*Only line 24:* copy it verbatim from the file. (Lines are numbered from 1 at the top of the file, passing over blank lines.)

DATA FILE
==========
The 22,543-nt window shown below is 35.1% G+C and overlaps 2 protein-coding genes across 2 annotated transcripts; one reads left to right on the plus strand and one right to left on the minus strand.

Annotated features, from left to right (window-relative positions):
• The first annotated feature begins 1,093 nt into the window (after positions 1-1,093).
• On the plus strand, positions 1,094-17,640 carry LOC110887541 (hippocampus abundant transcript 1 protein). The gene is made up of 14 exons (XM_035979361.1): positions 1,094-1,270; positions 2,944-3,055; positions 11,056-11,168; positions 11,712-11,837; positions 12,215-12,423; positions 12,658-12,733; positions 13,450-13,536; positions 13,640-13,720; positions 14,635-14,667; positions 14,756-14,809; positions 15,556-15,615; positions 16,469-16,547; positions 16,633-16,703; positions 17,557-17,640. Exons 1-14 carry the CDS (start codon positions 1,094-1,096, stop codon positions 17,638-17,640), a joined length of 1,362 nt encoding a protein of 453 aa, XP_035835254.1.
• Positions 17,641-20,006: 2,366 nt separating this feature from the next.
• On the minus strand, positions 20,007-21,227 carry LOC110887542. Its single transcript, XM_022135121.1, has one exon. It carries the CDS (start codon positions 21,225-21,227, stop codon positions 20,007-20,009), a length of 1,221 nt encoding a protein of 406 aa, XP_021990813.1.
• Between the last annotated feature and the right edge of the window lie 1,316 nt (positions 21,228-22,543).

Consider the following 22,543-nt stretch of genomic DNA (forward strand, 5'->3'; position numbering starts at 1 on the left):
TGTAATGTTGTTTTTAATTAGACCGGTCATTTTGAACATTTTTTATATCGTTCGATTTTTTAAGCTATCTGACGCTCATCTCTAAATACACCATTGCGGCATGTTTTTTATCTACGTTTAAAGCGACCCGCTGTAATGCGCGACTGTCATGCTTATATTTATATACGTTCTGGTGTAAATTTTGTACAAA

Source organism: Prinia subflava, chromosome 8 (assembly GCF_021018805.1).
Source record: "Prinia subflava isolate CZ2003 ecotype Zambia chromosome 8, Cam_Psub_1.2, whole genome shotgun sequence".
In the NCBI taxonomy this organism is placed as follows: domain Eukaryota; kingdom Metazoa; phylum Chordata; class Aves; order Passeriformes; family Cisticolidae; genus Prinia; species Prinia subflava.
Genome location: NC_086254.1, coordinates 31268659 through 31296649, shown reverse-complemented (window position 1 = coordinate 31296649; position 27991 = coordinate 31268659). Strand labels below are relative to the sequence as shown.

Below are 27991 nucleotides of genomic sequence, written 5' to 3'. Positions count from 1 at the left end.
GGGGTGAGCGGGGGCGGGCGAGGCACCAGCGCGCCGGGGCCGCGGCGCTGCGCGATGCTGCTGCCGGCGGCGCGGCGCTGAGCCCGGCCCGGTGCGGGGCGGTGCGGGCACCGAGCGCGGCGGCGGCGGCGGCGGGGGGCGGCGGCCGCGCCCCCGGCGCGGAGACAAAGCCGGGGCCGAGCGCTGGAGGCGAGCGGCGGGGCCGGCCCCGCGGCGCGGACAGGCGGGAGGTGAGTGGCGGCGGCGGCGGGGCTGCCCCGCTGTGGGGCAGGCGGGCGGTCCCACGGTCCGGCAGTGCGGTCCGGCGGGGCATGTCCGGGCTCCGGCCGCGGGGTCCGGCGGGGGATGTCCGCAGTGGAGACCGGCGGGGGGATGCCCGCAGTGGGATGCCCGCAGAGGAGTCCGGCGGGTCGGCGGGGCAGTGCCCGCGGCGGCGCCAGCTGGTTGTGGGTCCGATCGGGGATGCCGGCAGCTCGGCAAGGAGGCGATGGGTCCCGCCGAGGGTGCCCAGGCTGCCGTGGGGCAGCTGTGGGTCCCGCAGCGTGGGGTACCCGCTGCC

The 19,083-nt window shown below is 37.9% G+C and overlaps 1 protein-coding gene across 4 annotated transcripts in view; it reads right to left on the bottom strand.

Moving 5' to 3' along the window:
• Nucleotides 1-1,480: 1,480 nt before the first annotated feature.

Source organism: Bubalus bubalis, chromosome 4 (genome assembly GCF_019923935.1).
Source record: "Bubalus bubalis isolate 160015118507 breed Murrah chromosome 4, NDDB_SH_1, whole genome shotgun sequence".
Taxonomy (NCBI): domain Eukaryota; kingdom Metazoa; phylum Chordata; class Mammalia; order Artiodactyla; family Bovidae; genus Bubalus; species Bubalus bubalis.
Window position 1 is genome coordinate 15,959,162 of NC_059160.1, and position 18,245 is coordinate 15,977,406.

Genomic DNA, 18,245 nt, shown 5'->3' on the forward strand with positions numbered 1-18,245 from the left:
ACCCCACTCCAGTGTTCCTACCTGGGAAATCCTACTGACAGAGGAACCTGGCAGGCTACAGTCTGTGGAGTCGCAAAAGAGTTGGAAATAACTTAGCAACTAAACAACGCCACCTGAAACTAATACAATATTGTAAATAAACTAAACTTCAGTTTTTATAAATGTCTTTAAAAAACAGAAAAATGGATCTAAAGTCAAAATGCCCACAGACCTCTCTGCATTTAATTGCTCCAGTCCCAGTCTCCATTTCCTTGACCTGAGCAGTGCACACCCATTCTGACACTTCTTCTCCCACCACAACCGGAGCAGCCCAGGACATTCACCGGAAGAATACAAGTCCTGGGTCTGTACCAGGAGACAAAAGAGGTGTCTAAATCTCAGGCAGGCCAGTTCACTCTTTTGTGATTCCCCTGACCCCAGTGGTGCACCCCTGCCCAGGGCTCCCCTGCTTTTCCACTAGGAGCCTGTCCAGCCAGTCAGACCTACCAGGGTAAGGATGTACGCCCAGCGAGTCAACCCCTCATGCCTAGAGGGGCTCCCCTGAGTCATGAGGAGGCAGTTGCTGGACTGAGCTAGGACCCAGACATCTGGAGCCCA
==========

ACCCCACTCCAGTGTTCCTACCTGGGAAATCCTACTGACAGAGGAACCTGGCAGGCTACAGTCTGTGGAGTCGCAAAAGAGTTGGAAATAACTTAGCAACTAAACAACGCCACCTGAAACTAATACAATATTGTAAATAAACTAAACTTCAGTTTTTATAAATGTCTTTAAAAAACAGAAAAATGGATCTAAAGTCAAAATGCCCACAGACCTCTCTGCATTTAATTGCTCCAGTCCCAGTCTCCATTTCCTTGACCTGAGCAGTGCACACCCATTCTGACACTTCTTCTCCCACCACAACCGGAGCAGCCCAGGACATTCACCGGAAGAATACAAGTCCTGGGTCTGTACCAGGAGACAAAAGAGGTGTCTAAATCTCAGGCAGGCCAGTTCACTCTTTTGTGATTCCCCTGACCCCAGTGGTGCACCCCTGCCCAGGGCTCCCCTGCTTTTCCACTAGGAGCCTGTCCAGCCAGTCAGACCTACCAGGGTAAGGATGTACGCCCAGCGAGTCAACCCCTCATGCCTAGAGGGGCTCCCCTGAGTCATGAGGAGGCAGTTGCTGGACTGAGCTAGGACCCAGACATCTGGAGCCCA